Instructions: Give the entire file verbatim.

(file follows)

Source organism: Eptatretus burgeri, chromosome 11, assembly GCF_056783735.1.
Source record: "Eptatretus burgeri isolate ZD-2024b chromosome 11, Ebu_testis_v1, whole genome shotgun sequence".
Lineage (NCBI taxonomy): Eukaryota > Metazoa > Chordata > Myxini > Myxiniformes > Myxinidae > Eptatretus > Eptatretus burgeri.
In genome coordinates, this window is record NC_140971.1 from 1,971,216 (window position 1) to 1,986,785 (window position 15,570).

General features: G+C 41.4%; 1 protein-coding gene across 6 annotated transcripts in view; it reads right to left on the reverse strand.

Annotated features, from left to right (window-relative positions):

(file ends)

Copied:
Source organism: Eptatretus burgeri, chromosome 11, assembly GCF_056783735.1.
Source record: "Eptatretus burgeri isolate ZD-2024b chromosome 11, Ebu_testis_v1, whole genome shotgun sequence".
Lineage (NCBI taxonomy): Eukaryota > Metazoa > Chordata > Myxini > Myxiniformes > Myxinidae > Eptatretus > Eptatretus burgeri.
In genome coordinates, this window is record NC_140971.1 from 1,971,216 (window position 1) to 1,986,785 (window position 15,570).

General features: G+C 41.4%; 1 protein-coding gene across 6 annotated transcripts in view; it reads right to left on the reverse strand.

Annotated features, from left to right (window-relative positions):